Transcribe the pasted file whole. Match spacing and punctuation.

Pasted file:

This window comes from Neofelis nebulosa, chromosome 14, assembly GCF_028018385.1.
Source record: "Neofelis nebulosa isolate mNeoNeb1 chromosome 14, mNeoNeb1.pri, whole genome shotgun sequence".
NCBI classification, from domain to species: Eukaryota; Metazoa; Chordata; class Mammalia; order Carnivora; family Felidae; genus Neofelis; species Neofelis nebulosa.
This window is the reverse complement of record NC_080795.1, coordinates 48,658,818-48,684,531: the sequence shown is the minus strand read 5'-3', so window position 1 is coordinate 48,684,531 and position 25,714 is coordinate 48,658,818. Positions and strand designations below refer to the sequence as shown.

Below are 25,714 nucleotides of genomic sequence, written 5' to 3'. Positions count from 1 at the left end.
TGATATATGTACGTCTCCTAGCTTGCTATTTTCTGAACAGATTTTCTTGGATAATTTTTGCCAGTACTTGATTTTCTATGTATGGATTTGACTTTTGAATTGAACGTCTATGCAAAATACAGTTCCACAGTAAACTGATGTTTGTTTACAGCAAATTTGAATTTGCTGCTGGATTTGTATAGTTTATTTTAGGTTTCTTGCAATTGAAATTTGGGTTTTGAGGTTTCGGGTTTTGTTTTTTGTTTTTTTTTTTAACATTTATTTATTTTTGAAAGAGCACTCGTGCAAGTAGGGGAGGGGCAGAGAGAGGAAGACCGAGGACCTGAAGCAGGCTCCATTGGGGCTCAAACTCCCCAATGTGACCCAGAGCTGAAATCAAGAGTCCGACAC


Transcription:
This window comes from Neofelis nebulosa, chromosome 14, assembly GCF_028018385.1.
Source record: "Neofelis nebulosa isolate mNeoNeb1 chromosome 14, mNeoNeb1.pri, whole genome shotgun sequence".
NCBI classification, from domain to species: Eukaryota; Metazoa; Chordata; class Mammalia; order Carnivora; family Felidae; genus Neofelis; species Neofelis nebulosa.
This window is the reverse complement of record NC_080795.1, coordinates 48,658,818-48,684,531: the sequence shown is the minus strand read 5'-3', so window position 1 is coordinate 48,684,531 and position 25,714 is coordinate 48,658,818. Positions and strand designations below refer to the sequence as shown.

Below are 25,714 nucleotides of genomic sequence, written 5' to 3'. Positions count from 1 at the left end.
TGATATATGTACGTCTCCTAGCTTGCTATTTTCTGAACAGATTTTCTTGGATAATTTTTGCCAGTACTTGATTTTCTATGTATGGATTTGACTTTTGAATTGAACGTCTATGCAAAATACAGTTCCACAGTAAACTGATGTTTGTTTACAGCAAATTTGAATTTGCTGCTGGATTTGTATAGTTTATTTTAGGTTTCTTGCAATTGAAATTTGGGTTTTGAGGTTTCGGGTTTTGTTTTTTGTTTTTTTTTTTAACATTTATTTATTTTTGAAAGAGCACTCGTGCAAGTAGGGGAGGGGCAGAGAGAGGAAGACCGAGGACCTGAAGCAGGCTCCATTGGGGCTCAAACTCCCCAATGTGACCCAGAGCTGAAATCAAGAGTCCGACAC